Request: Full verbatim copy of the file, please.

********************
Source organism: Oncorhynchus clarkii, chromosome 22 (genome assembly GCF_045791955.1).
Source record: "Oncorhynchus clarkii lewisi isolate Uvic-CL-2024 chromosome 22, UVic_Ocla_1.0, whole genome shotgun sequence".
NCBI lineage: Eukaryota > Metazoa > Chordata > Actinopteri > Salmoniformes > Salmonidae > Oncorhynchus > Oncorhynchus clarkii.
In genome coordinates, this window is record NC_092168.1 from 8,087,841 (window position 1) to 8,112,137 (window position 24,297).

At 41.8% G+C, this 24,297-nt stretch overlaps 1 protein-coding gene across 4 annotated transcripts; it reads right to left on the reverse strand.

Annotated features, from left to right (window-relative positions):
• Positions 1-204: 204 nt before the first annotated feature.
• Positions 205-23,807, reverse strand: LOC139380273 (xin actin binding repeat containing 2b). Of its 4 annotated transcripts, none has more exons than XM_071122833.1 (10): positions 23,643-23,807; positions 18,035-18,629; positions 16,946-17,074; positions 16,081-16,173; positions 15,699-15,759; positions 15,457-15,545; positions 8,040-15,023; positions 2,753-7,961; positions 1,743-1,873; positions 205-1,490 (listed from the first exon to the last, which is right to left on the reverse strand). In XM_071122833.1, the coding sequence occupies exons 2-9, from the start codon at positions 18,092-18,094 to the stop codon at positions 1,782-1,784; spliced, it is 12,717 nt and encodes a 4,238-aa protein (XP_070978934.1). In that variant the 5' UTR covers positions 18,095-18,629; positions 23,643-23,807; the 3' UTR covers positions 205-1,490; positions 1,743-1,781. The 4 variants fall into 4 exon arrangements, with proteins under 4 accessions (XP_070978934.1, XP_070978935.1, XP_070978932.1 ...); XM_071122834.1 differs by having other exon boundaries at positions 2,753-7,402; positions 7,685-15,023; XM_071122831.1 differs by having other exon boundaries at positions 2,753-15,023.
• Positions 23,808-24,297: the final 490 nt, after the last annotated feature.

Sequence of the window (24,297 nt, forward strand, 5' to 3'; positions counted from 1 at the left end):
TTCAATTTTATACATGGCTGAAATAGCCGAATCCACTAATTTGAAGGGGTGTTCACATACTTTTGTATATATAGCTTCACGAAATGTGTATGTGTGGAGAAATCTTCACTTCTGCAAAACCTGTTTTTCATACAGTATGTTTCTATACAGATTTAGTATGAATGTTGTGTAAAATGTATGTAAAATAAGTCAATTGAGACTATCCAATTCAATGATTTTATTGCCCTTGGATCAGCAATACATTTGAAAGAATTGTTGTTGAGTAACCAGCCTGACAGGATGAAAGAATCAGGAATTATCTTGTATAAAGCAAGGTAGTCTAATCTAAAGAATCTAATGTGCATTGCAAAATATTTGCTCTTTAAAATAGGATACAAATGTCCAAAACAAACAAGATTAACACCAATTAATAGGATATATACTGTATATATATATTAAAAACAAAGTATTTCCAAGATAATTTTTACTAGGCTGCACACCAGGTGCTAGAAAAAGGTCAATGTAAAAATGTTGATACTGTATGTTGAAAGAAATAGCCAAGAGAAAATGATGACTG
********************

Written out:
Source organism: Oncorhynchus clarkii, chromosome 22 (genome assembly GCF_045791955.1).
Source record: "Oncorhynchus clarkii lewisi isolate Uvic-CL-2024 chromosome 22, UVic_Ocla_1.0, whole genome shotgun sequence".
NCBI lineage: Eukaryota > Metazoa > Chordata > Actinopteri > Salmoniformes > Salmonidae > Oncorhynchus > Oncorhynchus clarkii.
In genome coordinates, this window is record NC_092168.1 from 8,087,841 (window position 1) to 8,112,137 (window position 24,297).

At 41.8% G+C, this 24,297-nt stretch overlaps 1 protein-coding gene across 4 annotated transcripts; it reads right to left on the reverse strand.

Annotated features, from left to right (window-relative positions):
• Positions 1-204: 204 nt before the first annotated feature.
• Positions 205-23,807, reverse strand: LOC139380273 (xin actin binding repeat containing 2b). Of its 4 annotated transcripts, none has more exons than XM_071122833.1 (10): positions 23,643-23,807; positions 18,035-18,629; positions 16,946-17,074; positions 16,081-16,173; positions 15,699-15,759; positions 15,457-15,545; positions 8,040-15,023; positions 2,753-7,961; positions 1,743-1,873; positions 205-1,490 (listed from the first exon to the last, which is right to left on the reverse strand). In XM_071122833.1, the coding sequence occupies exons 2-9, from the start codon at positions 18,092-18,094 to the stop codon at positions 1,782-1,784; spliced, it is 12,717 nt and encodes a 4,238-aa protein (XP_070978934.1). In that variant the 5' UTR covers positions 18,095-18,629; positions 23,643-23,807; the 3' UTR covers positions 205-1,490; positions 1,743-1,781. The 4 variants fall into 4 exon arrangements, with proteins under 4 accessions (XP_070978934.1, XP_070978935.1, XP_070978932.1 ...); XM_071122834.1 differs by having other exon boundaries at positions 2,753-7,402; positions 7,685-15,023; XM_071122831.1 differs by having other exon boundaries at positions 2,753-15,023.
• Positions 23,808-24,297: the final 490 nt, after the last annotated feature.

Sequence of the window (24,297 nt, forward strand, 5' to 3'; positions counted from 1 at the left end):
TTCAATTTTATACATGGCTGAAATAGCCGAATCCACTAATTTGAAGGGGTGTTCACATACTTTTGTATATATAGCTTCACGAAATGTGTATGTGTGGAGAAATCTTCACTTCTGCAAAACCTGTTTTTCATACAGTATGTTTCTATACAGATTTAGTATGAATGTTGTGTAAAATGTATGTAAAATAAGTCAATTGAGACTATCCAATTCAATGATTTTATTGCCCTTGGATCAGCAATACATTTGAAAGAATTGTTGTTGAGTAACCAGCCTGACAGGATGAAAGAATCAGGAATTATCTTGTATAAAGCAAGGTAGTCTAATCTAAAGAATCTAATGTGCATTGCAAAATATTTGCTCTTTAAAATAGGATACAAATGTCCAAAACAAACAAGATTAACACCAATTAATAGGATATATACTGTATATATATATTAAAAACAAAGTATTTCCAAGATAATTTTTACTAGGCTGCACACCAGGTGCTAGAAAAAGGTCAATGTAAAAATGTTGATACTGTATGTTGAAAGAAATAGCCAAGAGAAAATGATGACTG